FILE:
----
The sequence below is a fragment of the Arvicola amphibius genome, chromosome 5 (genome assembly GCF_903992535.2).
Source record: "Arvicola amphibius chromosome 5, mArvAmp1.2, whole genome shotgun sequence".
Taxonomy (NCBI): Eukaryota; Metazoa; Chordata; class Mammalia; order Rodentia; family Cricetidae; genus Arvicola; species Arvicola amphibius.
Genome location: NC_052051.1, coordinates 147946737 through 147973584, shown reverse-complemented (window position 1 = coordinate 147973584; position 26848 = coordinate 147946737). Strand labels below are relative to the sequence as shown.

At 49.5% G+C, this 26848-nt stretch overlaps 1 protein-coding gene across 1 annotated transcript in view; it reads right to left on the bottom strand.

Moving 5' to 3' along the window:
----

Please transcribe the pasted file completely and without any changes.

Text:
The sequence below is a fragment of the Arvicola amphibius genome, chromosome 5 (genome assembly GCF_903992535.2).
Source record: "Arvicola amphibius chromosome 5, mArvAmp1.2, whole genome shotgun sequence".
Taxonomy (NCBI): Eukaryota; Metazoa; Chordata; class Mammalia; order Rodentia; family Cricetidae; genus Arvicola; species Arvicola amphibius.
Genome location: NC_052051.1, coordinates 147946737 through 147973584, shown reverse-complemented (window position 1 = coordinate 147973584; position 26848 = coordinate 147946737). Strand labels below are relative to the sequence as shown.

At 49.5% G+C, this 26848-nt stretch overlaps 1 protein-coding gene across 1 annotated transcript in view; it reads right to left on the bottom strand.

Moving 5' to 3' along the window: